“I’ve got nothing against relief pitchers, but they do two things to the game: They slow the game down and our relievers have become so dominant at the back end that they actually rob action out of the end of the game.” – MLB Commissioner, Rob Manfred.
Manfred went on to say that baseball might consider a rule limiting the number of pitchers a manger could use in an inning. Thanks to the NY Daily News for the source. No. No I do not read the Daily News. A writer I follow on social media posted the link.
I’ll come back to Mr. Manfred in a second…
A way back in the 19th century, many among the powers that be liked and encouraged a game of small ball. Yes, it meant the same thing then as it does now – bunt, steal, hit and run, etc. Henry Chadwick, an enormous influence and innovator of statistics and tracking stats, went so far as to make walks and sacrifice bunts official statistics. (Previously, walks were considered pitchers’ errors and sacrifice bunts counted as an at bat for the batter.) This way, so the theory went, players would be recognized for being “team players”. Taking a walk and moving a guy over wouldn’t result in a penalty to your statistics.
This mostly came on the heels of players like Cap Anson, who said “This is dumb. Why don’t we just hit the ball really far over everybody’s head and score? That’s easier than all this bunting and running around nonsense.” (Admittedly, I’m not sure if that was a direct quote – I’m taking liberties for entertainment purposes. But that was his gist…)
So an innovator who was smart enough to adapt and better himself and his team was shut down essentially. Players were discouraged from simply doing better. It wasn’t until the early 1920’s when MLB had this little problem of criminals and players being on trial for fixing games that it was decided that someone hitting 50 or 60 home runs was a good distraction, for business purposes.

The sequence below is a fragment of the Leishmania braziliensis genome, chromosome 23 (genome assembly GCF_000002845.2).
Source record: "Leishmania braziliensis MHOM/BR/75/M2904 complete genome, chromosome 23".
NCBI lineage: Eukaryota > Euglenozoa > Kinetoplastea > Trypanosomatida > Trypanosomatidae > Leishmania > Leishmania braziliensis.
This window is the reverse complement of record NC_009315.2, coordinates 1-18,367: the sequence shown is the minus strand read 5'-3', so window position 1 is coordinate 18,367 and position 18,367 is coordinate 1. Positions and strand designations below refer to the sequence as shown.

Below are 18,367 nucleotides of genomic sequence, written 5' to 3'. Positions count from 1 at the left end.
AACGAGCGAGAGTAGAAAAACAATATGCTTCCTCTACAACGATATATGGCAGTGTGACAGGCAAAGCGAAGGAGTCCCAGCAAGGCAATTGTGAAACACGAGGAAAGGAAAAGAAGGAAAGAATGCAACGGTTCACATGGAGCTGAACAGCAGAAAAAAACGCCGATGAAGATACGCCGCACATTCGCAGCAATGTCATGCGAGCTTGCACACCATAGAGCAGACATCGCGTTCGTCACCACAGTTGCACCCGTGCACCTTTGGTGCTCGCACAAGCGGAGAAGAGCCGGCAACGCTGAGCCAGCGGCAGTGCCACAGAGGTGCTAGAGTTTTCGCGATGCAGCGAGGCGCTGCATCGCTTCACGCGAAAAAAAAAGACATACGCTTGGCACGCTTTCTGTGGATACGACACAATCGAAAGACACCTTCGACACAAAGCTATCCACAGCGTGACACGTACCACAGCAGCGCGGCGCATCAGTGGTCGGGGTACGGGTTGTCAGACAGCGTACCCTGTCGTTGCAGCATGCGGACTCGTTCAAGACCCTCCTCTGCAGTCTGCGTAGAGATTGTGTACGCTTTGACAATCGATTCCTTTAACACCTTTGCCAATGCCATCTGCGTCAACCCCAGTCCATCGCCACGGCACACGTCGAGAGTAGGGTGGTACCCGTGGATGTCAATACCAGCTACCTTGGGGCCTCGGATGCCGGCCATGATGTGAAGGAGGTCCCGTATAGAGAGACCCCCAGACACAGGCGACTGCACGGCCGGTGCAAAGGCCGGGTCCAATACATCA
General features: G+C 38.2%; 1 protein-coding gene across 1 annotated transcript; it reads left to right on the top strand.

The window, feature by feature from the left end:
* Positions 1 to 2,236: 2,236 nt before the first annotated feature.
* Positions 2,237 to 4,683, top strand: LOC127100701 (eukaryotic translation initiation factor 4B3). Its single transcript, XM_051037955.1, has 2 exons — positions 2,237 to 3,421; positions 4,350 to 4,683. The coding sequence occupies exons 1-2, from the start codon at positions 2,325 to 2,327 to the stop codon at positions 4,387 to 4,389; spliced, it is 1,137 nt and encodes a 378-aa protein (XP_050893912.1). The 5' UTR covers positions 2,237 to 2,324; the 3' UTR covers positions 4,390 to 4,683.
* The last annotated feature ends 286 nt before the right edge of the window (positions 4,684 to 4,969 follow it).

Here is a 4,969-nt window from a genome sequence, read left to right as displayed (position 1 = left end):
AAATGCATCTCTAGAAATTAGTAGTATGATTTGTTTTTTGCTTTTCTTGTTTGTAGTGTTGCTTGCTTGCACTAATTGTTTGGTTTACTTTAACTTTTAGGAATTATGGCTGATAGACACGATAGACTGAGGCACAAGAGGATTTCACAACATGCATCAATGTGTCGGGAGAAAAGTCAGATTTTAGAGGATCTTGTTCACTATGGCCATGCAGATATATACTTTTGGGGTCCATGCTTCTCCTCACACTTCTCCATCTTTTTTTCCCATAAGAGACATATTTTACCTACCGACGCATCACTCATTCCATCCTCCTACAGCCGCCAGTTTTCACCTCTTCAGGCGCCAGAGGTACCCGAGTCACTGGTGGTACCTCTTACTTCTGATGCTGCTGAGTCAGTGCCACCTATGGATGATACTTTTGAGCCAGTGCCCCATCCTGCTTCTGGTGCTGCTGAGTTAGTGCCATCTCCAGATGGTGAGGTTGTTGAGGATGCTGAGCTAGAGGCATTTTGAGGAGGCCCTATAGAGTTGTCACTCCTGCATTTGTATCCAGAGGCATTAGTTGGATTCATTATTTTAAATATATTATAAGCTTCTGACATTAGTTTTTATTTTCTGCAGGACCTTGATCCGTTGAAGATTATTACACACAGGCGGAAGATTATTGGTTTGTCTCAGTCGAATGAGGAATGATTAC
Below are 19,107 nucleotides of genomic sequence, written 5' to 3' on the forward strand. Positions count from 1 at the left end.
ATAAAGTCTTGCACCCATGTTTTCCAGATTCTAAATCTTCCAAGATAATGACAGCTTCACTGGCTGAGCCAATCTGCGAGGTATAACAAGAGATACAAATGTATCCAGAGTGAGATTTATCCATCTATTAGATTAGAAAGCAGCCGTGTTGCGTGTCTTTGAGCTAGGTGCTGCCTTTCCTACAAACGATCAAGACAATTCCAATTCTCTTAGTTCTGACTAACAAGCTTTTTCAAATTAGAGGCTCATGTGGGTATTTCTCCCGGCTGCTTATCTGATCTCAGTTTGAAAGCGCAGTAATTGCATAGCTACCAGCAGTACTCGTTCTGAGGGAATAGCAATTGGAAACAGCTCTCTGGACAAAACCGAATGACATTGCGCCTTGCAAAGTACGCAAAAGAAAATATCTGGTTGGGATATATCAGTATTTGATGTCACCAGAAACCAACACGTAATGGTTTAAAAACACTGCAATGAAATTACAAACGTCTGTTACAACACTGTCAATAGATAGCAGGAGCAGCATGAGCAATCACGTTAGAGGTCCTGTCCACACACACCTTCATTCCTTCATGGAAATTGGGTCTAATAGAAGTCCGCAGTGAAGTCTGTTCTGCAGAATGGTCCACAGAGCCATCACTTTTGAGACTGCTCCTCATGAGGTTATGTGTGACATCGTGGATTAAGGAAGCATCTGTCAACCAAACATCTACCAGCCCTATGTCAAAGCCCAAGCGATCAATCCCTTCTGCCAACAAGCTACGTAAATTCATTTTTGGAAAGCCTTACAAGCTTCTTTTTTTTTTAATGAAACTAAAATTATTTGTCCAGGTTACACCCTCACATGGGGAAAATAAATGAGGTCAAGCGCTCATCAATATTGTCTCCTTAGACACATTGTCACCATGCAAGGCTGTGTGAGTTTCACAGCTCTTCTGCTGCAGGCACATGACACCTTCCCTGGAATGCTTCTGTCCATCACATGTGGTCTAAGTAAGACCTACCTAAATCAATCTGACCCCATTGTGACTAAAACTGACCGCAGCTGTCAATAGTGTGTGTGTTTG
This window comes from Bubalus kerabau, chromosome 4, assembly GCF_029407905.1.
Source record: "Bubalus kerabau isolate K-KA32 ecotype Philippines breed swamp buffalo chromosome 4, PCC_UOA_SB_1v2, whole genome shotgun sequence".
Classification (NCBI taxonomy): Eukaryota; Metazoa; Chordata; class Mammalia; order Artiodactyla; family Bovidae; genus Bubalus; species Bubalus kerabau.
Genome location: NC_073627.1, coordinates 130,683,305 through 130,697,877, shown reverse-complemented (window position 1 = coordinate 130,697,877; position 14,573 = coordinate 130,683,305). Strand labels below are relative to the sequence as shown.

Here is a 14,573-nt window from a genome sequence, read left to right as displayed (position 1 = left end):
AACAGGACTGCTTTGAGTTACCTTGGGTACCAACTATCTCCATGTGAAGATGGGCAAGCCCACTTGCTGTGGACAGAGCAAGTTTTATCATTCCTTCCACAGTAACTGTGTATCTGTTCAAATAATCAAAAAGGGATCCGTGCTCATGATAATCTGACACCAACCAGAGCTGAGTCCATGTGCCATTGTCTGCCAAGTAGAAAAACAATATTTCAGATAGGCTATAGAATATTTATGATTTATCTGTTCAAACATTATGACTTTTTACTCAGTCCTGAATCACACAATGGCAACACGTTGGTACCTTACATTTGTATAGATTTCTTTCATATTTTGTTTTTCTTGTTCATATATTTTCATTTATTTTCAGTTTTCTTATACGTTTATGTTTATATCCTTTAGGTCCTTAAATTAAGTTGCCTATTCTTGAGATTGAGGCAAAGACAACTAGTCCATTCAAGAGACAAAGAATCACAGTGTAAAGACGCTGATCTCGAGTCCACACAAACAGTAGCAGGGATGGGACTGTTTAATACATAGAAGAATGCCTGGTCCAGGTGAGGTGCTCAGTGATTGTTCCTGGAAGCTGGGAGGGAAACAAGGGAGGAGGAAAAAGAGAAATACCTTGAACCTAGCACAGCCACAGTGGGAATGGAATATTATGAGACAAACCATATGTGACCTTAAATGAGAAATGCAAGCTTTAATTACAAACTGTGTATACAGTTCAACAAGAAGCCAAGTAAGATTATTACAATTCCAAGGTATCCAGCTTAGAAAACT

Back to Rob Manfred: I’ll never understand why in baseball, when smart people innovate and improve, not only themselves but anyone who wishes to follow, they are met with derision and rule changes to stop the improvements. This willful need to stagnate seems unique to baseball.
Smart people, also armed with the courage to be different, learned that in most cases a guy who throws 95mph plus, who the batters haven’t seen before, will do better than the guy they’ve seen 2-4 times already. If you implement this information, you’re increasing the likelihood of winning games.
It’s not clear to me what the problem is here.
I don’t remember 3rd down backs and nickel defensive backs necessitating rule changes in football.
I don’t remember players who were pretty much only 3 point shooters forcing the basketball commissioner to re-think the rules of roster usage in the NBA.
It’s just more of the same: MLB can’t stop itself from crapping on its own product. It’s been going on for well over a century and with this and the pace of play nonsense, there’s no end in sight.
How about this, on a micro-level: Stop calling unhittable pitches strikes. This will result in more balls in play. (Again, from the 18th century: the point of the strike zone is to force contact.)
Also, if relievers becoming a bigger part of the game is a real concern for you, you can make sure you get better relief pitchers than your competition. You can also come up with an offensive adaptation. In other words, maybe just suck less at your job. A crazy notion, I know.
On a macro level, just stop crapping on advancements. Relief pitchers aren’t new to baseball but the way they’re being used is. This is a good thing. Smart teams will be rewarded, teams slow to adapt will get beaten. See also; defensive shifting.
This is what we want in baseball and outside of it. Stop lowering the bar and catering to the lowest common denominator. Both the business and the game of baseball are fine.